Marriage Conflict Skills Pt. 2: Lessons from 30 Years of Divorce Mediation

I started doing divorce mediation over 30 years ago, when I helped two friends figure out a shared custody arrangement of their 8-year-old son. I don’t recommend being a divorce mediator for your friends, but this one worked out okay. Since then, I have been a divorce mediator for approximately 1100 couples. Recently, I have been reflecting on what I have learned about marriage from these experiences.  Really listen when you disagree. I have found over and over again that unhappy couples don’t really listen to each other. Many of my mediation clients are good listeners, but their goals have become different, their ways of managing finances are seriously different, or they have drifted apart. But the most unhappy couples never learned how to really listen to each other. They both report a long history of this, before they decided to get a divorce.

One or both spouses eventually gave up trying to communicate. Instead, they have focused on how “correct” they are on various subjects and have tried to persuade or bully the other person to agree with them. As soon as one starts speaking, the other turns away. They both acknowledge that this has been going on for years. Yet research by John and Julia Gottman, the marriage researchers, indicates that “turning away” when your partner is sharing something important is the kiss of death for the relationship.

You don’t need to defend yourself or respond to everything that your partner says. It often can be sufficient to really look at your partner as he or she is talking, and to really listen without interrupting. Then, see if you can summarize what you have heard, before responding. This skill may save your marriage. If you and your partner aren’t sure how to do this, try couples counseling for a while.

Share common interest activities. I have been truly amazed at how some couples have operated for years without sharing common interest activities. With our longer life-spans, it’s easy to have different interests develop for each person. Separate work, parenting, religious activities, educational activities, and the general division of labor in a marriage can lead to separate interests and friends. It’s okay – in fact, even great – to develop your own interests, so long as you also make a point of sharing some common interest activities. Do this even if it feels a little strange at first. Try out what each other suggests – you might find it is interesting. Otherwise, the connection of the relationship may slowly die without either of you realizing it at first, when something can be done about it.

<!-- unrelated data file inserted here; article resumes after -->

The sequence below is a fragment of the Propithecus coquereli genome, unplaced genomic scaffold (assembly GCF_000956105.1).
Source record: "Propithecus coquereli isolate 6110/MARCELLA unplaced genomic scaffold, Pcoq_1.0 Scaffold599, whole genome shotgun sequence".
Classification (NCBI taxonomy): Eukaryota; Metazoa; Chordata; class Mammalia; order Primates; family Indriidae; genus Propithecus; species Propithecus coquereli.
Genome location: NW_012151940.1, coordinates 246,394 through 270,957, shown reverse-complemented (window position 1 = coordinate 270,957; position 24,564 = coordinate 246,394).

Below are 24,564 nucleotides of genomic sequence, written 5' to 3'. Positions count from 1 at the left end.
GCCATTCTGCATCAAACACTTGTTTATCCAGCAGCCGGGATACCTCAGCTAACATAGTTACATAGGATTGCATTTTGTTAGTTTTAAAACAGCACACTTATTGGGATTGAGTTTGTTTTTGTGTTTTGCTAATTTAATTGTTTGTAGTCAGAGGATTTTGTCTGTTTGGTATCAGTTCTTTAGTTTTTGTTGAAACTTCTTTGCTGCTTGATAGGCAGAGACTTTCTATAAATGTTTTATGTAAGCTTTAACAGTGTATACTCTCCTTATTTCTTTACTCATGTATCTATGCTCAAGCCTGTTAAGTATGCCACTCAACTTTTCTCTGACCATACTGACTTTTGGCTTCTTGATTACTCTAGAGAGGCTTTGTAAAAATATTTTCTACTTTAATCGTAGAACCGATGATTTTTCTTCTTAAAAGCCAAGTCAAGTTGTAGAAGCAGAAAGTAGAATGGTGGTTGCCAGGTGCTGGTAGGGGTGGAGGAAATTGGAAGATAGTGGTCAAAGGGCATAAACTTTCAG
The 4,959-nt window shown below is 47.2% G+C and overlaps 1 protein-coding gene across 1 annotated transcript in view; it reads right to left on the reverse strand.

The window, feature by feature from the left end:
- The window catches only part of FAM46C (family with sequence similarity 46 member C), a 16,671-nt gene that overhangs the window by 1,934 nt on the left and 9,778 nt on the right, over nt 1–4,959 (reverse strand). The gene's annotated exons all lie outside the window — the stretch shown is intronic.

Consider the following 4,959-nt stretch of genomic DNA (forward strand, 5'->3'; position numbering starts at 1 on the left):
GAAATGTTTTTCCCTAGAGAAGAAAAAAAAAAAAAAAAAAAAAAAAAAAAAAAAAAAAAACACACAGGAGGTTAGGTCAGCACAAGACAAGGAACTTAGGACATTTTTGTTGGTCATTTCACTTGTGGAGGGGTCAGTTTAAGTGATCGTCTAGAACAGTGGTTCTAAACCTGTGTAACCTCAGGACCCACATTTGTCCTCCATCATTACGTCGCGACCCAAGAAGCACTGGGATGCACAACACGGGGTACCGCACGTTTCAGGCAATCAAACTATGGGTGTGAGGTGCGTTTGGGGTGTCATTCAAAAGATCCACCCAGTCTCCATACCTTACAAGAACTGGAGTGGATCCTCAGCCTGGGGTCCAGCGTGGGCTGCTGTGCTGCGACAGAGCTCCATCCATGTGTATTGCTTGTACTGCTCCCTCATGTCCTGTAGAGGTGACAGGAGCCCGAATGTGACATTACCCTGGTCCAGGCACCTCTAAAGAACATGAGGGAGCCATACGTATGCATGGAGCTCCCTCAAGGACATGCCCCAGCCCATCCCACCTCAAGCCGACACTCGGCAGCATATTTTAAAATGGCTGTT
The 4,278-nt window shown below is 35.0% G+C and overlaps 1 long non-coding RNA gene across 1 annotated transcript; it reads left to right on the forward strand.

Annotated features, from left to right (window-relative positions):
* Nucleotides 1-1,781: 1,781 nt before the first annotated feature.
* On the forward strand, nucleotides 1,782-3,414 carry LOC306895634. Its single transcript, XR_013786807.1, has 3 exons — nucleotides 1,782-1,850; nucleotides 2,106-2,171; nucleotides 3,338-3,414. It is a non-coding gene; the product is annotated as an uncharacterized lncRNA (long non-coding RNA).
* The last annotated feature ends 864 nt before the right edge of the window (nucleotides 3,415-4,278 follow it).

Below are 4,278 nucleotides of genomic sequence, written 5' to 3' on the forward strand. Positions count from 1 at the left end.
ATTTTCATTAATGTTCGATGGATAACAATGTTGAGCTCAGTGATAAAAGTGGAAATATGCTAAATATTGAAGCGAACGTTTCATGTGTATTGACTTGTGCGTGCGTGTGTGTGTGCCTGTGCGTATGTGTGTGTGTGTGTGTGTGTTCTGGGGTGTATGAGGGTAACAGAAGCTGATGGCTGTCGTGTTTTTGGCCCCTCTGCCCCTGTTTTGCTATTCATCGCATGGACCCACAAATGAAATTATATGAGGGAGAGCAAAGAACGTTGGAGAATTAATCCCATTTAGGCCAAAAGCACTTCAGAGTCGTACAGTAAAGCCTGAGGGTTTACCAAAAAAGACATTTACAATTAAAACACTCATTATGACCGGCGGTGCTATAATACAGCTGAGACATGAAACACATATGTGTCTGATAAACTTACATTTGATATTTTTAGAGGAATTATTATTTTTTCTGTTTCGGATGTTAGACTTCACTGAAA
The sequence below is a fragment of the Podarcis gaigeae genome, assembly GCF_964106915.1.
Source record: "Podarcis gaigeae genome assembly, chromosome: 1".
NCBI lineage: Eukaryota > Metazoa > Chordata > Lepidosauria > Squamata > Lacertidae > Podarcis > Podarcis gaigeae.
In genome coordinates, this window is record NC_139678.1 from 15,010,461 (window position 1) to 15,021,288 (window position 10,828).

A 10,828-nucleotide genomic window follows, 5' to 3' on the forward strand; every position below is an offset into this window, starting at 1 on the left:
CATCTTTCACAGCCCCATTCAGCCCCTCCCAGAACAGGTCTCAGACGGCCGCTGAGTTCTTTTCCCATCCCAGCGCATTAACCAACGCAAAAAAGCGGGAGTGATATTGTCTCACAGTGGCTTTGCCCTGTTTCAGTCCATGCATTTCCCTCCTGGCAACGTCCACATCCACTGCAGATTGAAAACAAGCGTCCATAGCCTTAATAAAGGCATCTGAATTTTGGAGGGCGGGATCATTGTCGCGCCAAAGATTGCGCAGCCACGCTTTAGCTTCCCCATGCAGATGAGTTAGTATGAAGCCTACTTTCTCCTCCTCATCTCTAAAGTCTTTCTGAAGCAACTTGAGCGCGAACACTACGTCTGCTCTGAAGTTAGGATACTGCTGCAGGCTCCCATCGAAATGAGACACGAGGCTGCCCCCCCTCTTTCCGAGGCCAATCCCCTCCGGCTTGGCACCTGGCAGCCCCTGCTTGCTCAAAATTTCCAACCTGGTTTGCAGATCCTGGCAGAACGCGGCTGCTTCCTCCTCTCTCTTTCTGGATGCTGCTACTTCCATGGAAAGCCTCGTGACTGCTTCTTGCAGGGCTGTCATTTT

Blame yourself first! When things go wrong (as they will), don’t start in on your partner for their bad behavior, decisions, or values. Start with looking at what your part is in the problem. In my current divorce mediations, I’d say that about two-thirds are “low-conflict” couples, who take responsibility for problems and just no longer want to be married. For example, a recent couple (who have been married for close to 50 years) said they do better when they don’t live together – and they seemed to be very respectful of each other and able to solve problems quite constructively.

On the other hand, about one-third are “high-conflict” couples, who are preoccupied with how wrong the other person is. They usually reach agreements in mediation regarding parenting, monthly support and property division, but it takes them a lot longer and I am concerned that they will simply repeat the same pattern of blame in their future relationships. I often encourage people to get some individual counseling after they get divorced, so that they can look at their own patterns and how they might want to change them. Few of the high-conflict folks are interested in looking at themselves at all.

There was an article this week in the Christian Science Monitor (one of the most respected and objective sources for local and international in-depth news) titled Modern Romance: From Hookup to Stayover, Millennials’ Route to Marriage is being Redefined. I was struck by the last paragraph: “The problem [one 29-year-old says] is that we haven’t been shown how to have a successful marriage because everyone’s parents are divorced. It’s not that we don’t want those relationships; we just haven’t been shown how to do it right.” I hope this week’s and last week’s marriage conflict skills have helped answer that question.


High Conflict Institute provides training and consultations, as well and books, DVDs and CDs regarding dealing with High Conflict People (HCPs) in legal, workplace, educational, and healthcare disputes. Bill Eddy is the President of the High Conflict Institute and the author of It’s All Your Fault!, Splitting, BIFF: Quick Responses to High Conflict People, Their Hostile Emails, Personal Attacks and Social Media Meltdowns and Don’t Alienate the Kids!. He is an author, attorney, mediator, and therapist. Bill has presented seminars to attorneys, judges, mediators, ombudspersons, human resource professionals, employee assistance professionals, managers, and administrators in 25 states, several provinces in Canada, France, Sweden, and Australia. For more information about High Conflict Institute, our seminars and consultations, Bill Eddy or to purchase a book, CD or DVD, visit: